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Researchers create first viable hybrid human-pig embryo

The breakthrough could one day lead to farm-grown organ transplants.
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Salk Institute

Researchers have created a viable hybrid part-human, part-pig embryo for the first time in history. According to a study published in the journal Cell Thursday, researchers were able to successfully inject human stem cells into a pig embryo and grow tissue that would form the early stages of human organs like the heart, liver and neurons. Although it's in the very early stages, experts believe the human-pig chimera could one day be used to grow transplantable human organs in farm animals.

Adding to the promising scientific breakthroughs, a separate study published in the journal Nature earlier this week details how an international team of researchers successfully performed an interspecies organ transplant using a similar method to create a hybrid mouse-rat embryo. In that study, researchers grew a mouse pancreas inside a rat embryo, which was then transplanted into diabetic mice. As the Washington Post reports, the new pancreatic tissue cured the mice's diabetes without being rejected by the host. The mice only required a few days of recovery and immunosuppressive treatments before they were able to resume normal, healthy lives.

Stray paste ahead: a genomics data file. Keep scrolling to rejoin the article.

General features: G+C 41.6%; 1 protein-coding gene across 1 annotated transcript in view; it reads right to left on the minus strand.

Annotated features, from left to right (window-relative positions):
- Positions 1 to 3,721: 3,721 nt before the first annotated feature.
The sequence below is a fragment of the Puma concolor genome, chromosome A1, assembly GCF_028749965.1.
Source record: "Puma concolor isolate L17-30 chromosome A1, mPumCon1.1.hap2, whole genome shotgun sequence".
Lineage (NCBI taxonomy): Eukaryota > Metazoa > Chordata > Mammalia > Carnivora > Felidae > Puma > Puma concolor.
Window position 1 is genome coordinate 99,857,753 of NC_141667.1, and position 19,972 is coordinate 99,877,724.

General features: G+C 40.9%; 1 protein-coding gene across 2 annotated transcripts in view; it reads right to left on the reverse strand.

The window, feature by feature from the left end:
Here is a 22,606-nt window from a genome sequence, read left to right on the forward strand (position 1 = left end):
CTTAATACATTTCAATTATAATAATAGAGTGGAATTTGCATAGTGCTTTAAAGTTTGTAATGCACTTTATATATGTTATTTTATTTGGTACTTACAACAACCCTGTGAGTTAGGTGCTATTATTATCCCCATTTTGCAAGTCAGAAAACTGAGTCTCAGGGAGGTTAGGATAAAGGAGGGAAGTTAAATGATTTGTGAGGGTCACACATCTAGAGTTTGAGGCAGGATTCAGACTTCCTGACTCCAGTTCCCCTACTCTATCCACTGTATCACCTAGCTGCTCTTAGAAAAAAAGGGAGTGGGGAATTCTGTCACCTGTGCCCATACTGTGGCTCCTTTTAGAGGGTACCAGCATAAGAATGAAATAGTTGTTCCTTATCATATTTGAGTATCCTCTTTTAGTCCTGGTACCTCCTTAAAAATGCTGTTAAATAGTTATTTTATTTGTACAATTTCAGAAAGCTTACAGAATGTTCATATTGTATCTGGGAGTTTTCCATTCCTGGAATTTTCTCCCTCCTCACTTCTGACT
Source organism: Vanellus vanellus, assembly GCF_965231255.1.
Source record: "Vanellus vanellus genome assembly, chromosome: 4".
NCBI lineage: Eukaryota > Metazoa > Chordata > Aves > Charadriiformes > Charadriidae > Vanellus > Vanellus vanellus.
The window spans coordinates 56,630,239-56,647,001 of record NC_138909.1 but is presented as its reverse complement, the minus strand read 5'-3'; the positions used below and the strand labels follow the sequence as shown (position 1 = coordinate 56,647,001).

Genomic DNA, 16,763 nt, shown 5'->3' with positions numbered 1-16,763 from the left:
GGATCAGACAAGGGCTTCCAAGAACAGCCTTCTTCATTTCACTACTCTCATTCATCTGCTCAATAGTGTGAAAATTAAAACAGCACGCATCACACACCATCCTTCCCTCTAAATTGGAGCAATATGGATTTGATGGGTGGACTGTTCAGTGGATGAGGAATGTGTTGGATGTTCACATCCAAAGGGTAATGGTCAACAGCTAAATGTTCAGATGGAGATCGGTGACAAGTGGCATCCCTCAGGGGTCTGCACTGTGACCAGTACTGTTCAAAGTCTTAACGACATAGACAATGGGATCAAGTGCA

While the technology is moving forward, the ethics of harvesting human organs from animals -- or even creating human-animal chimeras in general -- is still a touchy subject. Aside from the symbolic and philosophical questions that come from mixing human and animal genetics, there is a fear that stem cells could one day be used to create an animal with a human brain. For now, however, the authors of the Cell study point out that the system is "highly inefficient," but the two papers together show the possible benefits of this sort of controversial research.

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